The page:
Source: Al Jazeera
With six months to go until the Libyan elections, the country’s ethnic minorities risk being overlooked in the electoral process.
By Agnese Boffano
Libyan expectations are high and candidates are beginning to express interest in running for the elections scheduled for December this year.
These have been delayed three years following a military campaign on the capital Tripoli by renegade military commander Khalifa Haftar’s Tobruk-based government in the east.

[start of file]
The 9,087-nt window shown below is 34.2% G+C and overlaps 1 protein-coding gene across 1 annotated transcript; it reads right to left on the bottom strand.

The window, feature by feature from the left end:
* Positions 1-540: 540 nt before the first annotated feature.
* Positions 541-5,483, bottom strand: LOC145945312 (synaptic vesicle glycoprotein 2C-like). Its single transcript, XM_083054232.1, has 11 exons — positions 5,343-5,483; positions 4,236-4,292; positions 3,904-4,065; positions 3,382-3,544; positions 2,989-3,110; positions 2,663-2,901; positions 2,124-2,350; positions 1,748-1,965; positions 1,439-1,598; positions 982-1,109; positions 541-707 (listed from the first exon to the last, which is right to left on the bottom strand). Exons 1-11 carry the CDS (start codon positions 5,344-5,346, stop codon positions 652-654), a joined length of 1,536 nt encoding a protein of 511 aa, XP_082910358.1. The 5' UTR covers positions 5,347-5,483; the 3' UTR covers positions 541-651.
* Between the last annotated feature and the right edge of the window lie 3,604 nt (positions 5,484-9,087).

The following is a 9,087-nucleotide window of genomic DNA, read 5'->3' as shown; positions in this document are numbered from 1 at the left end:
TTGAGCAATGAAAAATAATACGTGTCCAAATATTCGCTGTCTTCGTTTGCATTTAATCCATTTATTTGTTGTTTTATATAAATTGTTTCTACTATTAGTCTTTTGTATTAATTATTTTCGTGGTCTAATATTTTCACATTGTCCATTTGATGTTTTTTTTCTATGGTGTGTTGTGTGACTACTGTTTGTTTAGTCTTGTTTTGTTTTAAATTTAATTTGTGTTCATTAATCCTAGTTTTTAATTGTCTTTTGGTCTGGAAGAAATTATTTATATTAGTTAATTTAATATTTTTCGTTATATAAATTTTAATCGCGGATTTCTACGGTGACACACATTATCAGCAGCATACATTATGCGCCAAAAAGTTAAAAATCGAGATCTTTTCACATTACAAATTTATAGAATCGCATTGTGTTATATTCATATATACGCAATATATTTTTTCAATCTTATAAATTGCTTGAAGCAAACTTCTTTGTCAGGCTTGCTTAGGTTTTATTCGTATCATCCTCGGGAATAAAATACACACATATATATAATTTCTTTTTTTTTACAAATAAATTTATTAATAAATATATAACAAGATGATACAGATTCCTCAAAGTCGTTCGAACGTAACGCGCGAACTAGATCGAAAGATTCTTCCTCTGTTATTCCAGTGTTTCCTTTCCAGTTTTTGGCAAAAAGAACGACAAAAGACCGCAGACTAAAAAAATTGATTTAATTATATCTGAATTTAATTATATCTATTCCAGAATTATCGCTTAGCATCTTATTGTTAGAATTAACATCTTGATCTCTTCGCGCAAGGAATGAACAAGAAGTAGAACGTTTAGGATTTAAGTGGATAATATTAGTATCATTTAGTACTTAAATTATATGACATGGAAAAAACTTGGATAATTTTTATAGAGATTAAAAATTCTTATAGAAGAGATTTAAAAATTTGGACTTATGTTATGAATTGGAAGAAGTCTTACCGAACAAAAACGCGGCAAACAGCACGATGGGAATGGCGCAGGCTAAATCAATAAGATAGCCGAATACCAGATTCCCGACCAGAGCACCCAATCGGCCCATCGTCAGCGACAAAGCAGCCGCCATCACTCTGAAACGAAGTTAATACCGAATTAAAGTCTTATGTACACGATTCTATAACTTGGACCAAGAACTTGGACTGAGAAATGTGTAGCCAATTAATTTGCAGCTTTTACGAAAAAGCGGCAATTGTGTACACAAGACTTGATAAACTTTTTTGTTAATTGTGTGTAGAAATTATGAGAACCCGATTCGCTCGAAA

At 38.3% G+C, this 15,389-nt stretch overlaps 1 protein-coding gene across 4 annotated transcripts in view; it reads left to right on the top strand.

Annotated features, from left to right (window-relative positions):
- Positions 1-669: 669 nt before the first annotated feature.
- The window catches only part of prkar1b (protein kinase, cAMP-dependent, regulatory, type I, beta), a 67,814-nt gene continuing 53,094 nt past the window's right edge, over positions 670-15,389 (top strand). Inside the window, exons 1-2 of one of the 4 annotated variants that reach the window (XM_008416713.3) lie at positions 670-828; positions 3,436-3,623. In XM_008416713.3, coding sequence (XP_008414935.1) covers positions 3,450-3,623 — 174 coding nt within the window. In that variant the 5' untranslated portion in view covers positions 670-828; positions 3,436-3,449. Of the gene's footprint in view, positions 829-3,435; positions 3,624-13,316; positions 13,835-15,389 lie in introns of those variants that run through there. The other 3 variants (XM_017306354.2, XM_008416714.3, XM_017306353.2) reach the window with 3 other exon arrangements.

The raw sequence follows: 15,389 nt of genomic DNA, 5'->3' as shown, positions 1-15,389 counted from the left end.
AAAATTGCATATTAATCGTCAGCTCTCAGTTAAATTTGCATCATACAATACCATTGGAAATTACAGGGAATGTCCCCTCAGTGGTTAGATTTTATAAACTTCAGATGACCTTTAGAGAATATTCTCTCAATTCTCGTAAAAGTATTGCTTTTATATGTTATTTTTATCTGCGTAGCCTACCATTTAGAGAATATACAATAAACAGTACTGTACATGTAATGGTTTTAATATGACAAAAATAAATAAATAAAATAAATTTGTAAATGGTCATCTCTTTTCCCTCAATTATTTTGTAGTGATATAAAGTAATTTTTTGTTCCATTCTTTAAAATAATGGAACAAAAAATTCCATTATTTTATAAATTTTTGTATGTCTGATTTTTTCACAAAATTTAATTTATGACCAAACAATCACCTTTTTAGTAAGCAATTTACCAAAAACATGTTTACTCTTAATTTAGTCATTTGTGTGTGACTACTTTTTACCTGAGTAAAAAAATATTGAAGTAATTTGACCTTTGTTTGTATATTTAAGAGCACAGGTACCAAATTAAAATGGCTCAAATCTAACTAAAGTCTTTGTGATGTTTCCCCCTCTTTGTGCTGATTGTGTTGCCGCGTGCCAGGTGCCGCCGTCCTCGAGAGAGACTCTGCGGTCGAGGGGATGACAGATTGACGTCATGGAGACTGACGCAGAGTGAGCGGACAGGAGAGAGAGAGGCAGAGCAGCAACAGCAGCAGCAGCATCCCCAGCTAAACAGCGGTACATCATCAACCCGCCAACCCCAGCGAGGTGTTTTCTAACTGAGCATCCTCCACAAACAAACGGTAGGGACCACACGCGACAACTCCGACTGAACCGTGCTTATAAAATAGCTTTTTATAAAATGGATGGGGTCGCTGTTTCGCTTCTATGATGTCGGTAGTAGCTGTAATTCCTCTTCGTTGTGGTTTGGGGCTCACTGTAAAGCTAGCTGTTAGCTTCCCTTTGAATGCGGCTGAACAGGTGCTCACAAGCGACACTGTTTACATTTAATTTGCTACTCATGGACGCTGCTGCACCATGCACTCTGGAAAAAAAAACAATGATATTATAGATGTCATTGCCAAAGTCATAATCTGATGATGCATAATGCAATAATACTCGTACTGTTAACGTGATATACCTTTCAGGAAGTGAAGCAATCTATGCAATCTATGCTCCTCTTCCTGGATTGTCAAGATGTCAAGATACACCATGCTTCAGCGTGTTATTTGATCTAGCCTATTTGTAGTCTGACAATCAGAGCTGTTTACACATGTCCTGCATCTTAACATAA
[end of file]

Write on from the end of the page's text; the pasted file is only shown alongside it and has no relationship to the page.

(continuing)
The new interim Government of National Unity (GNU) is a provisional government body that was sworn in on March 15. It was tasked to lead the Libyan Arab Jamahiriya to presidential and parliamentary elections later this year.
Although many Libyans are eager to take to the polls, the country’s ethnic minorities risk being overlooked in the electoral process.
These include the Amazigh, Tuareg, and Tebu. The United Nations High Commissioner for Refugees (UNHCR) is unable to provide an exact number of stateless individuals in the country, but the percentage of undocumented people remains high. Many are unable to acquire citizenship or other forms of documentation that would allow them to vote on both the elections and a possible constitution.